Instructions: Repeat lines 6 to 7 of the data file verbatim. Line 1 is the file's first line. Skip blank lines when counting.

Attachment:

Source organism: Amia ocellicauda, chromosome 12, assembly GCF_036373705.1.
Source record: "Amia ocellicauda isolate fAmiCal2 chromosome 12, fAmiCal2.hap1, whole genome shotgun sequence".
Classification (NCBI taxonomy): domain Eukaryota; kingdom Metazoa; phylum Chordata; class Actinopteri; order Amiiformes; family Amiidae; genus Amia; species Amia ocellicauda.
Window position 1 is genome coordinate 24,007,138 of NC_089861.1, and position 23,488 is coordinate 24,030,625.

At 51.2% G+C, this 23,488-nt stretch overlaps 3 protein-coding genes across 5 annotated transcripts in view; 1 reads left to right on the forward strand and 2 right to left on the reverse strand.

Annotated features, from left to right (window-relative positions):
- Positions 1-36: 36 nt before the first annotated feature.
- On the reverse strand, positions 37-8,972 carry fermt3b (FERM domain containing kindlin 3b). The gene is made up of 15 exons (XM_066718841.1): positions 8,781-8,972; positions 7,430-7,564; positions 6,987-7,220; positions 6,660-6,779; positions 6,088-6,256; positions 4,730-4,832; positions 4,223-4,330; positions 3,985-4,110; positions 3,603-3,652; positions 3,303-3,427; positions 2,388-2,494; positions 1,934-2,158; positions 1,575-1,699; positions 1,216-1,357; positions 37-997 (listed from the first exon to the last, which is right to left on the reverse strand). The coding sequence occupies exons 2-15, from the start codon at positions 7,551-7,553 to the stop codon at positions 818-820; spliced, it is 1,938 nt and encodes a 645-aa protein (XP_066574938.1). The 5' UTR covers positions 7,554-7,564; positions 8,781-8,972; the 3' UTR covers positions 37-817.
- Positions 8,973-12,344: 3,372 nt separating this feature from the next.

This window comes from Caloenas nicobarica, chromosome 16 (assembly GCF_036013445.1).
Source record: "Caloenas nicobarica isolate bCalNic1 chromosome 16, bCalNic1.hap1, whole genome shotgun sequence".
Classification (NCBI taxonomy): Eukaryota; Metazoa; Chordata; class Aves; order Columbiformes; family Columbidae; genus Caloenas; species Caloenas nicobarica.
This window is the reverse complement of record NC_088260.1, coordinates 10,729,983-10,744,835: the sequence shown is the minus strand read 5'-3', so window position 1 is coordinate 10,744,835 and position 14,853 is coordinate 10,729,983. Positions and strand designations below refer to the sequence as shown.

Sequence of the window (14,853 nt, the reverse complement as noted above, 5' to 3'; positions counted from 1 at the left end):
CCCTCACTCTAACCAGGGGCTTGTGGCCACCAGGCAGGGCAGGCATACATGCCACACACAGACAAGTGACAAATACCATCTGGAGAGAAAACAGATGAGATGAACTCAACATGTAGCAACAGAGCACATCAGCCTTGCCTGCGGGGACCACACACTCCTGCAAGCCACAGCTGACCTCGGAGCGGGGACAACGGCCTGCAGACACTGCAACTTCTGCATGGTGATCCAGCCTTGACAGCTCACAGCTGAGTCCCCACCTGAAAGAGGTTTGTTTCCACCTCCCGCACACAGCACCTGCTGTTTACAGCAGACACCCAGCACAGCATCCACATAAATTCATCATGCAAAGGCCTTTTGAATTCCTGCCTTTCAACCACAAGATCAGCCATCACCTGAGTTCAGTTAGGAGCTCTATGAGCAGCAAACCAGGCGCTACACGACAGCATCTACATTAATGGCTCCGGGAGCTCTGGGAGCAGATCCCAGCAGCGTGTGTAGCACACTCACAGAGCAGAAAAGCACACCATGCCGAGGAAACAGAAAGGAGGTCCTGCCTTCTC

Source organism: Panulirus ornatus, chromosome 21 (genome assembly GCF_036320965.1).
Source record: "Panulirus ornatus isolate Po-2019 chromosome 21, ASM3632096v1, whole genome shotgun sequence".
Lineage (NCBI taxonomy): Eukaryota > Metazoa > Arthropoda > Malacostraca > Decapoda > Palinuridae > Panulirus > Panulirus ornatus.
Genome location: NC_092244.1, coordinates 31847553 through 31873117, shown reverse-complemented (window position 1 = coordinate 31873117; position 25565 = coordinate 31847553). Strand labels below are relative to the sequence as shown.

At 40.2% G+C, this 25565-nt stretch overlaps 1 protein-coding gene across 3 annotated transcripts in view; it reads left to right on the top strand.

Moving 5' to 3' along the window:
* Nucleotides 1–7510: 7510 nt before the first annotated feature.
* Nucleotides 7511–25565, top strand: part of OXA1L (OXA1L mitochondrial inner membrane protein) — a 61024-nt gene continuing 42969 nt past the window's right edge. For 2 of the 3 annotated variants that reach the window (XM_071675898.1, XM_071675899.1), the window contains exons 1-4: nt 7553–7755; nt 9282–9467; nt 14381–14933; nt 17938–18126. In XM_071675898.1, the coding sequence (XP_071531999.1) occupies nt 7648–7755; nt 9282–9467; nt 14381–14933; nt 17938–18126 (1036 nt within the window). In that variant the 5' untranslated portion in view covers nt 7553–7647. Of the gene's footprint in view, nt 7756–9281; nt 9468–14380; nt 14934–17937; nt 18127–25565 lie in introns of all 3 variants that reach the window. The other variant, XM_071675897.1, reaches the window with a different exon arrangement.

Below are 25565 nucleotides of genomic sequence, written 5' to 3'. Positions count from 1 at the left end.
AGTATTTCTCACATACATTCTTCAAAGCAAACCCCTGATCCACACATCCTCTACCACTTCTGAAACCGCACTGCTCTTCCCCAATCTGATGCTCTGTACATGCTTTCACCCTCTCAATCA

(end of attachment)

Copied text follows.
Annotated features, from left to right (window-relative positions):
- Positions 1-36: 36 nt before the first annotated feature.